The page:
In 1898 a new form of mining in California was used successfully for the first time on the Feather River. This was dredging, which left vast fields of cobble tailings that still dominate the landscape along the Feather south of Oroville. About 8,000 acres (12.5 square miles) of the project area in the Oroville Wildlife refuge is dredge field. This dredge field provided much of the material used to construct the Oroville Dam.


In addition to placer mining, there was hard-rock or quartz mining, where shafts were actually driven into the gold-bearing quartz veins.artifacts The survey located several mining tunnels (or adits), ore-cart tracks, and what may have been foundations for processing facilities.
Although mining tends to dominate the written history of the area, after the 1850s most people were working in other enterprises, especially logging, farming and ranching, and commercial businesses. Many farmers and ranchers mined on the side, moving in and out of activities as the economic conditions and personal whim dictated. Some other industrial traces on the Lake Oroville landscape were kilns and quarries from the lime industry, and remnants of narrow-gauge railroads from historical logging. Although agriculture, especially citrus orchards, was important to the area’s economy, it is less archaeologically visible than mining. Most of the sites related to agriculture took the form of farm buildings, pens, landscaping, and certain kinds of vegetation. Some of the ditches and dams that the archaeologists recorded may have been used for irrigation instead of, or in addition to, mining. Most of the agricultural sites were found in the flatlands, in the western portion of the project area.


The remains of entire communities, with homes, stores, and public buildings, were inundated by Lake Oroville, and most of these sites are permanently lost to archaeologists. Instead the archaeological survey found the remains of more dispersed residence. Associated with the mining, agricultural, and industrial sites were the remains of people’s homes—from the temporary camps of miners and railroad and construction workers, to farmsteads, a few of which were occupied for decades. About one-quarter (117) of the historic-period archaeological sites contained residential remains, such as house foundations, tent pads, and artifact scatters.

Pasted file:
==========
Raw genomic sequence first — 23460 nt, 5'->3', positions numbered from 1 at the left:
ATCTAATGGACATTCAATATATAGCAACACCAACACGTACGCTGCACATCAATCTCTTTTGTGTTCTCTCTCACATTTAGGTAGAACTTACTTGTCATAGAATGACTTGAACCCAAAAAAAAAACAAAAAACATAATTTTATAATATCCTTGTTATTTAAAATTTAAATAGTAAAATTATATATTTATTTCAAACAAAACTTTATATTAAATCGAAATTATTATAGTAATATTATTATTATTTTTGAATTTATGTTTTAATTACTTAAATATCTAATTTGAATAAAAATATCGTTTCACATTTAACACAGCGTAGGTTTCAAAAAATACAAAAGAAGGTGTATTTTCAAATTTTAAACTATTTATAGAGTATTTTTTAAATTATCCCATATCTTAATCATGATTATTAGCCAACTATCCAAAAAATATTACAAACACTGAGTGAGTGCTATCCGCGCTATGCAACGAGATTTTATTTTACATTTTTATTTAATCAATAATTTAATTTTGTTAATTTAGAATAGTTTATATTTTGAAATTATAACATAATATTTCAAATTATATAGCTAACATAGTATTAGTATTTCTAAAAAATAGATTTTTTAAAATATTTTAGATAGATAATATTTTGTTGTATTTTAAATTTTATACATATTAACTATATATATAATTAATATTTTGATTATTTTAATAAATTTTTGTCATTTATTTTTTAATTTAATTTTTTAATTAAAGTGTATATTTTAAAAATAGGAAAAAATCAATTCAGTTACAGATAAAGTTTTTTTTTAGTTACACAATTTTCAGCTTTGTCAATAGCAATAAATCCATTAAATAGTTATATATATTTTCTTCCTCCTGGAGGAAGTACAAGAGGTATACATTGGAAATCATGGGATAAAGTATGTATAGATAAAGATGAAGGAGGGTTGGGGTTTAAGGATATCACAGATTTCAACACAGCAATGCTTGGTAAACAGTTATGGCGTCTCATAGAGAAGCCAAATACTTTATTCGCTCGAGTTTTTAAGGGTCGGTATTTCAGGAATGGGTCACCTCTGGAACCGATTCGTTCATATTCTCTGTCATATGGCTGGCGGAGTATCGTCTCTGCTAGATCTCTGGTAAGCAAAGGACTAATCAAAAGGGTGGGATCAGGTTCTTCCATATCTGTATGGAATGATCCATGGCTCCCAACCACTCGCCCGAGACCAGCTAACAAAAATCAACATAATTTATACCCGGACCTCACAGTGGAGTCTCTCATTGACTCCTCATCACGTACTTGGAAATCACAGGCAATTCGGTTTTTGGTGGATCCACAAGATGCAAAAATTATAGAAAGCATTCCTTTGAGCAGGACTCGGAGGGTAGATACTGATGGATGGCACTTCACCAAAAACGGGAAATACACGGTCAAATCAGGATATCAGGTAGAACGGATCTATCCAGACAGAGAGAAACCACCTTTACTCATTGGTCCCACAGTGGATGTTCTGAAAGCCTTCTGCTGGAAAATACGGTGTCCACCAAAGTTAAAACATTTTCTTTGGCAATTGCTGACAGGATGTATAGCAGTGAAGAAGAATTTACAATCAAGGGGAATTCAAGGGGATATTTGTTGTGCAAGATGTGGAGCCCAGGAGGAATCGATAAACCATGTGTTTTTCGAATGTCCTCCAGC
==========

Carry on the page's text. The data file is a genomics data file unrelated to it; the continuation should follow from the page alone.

The next stage of the Lake Oroville archaeological project will be gathering information from selected sites to determine how significant they are and whether they are eligible for listing in the National Register of Historic Places—the nation’s inventory of significant archaeological sites, historic buildings, and various structures and objects. Also planned for the next stage is inventorying and evaluating standing buildings and structures within the property. Thus the archaeological inventory and historical research at Lake Oroville completed so far represent only the beginning of a larger effort that will enable the DWR to manage the cultural resources around Lake Oroville effectively.

Oroville Dam Historical Research

wallThe ASC is responsible for coordinating the historical significance evaluation of the Oroville Dam and its related facilities that were erected between 1961 and 1968 in Butte County as part of the California State Water Project that was initiated in the mid-1950s. At 770 feet high, the Oroville Dam is the highest earthfill dam in the United States and crucial element in the State Water Plan. Although less than 50 years of age, the dam facilities are nonetheless exemplary and qualify as historically significant and potentially eligible for listing on the National Register of Historic Places. Historical research on the history of the State Water Project and the Oroville Dam project is being conducted at several archives including the Water Resources Center at UC Berkeley, the Department of Water Resources in Sacramento, and the California State Archives.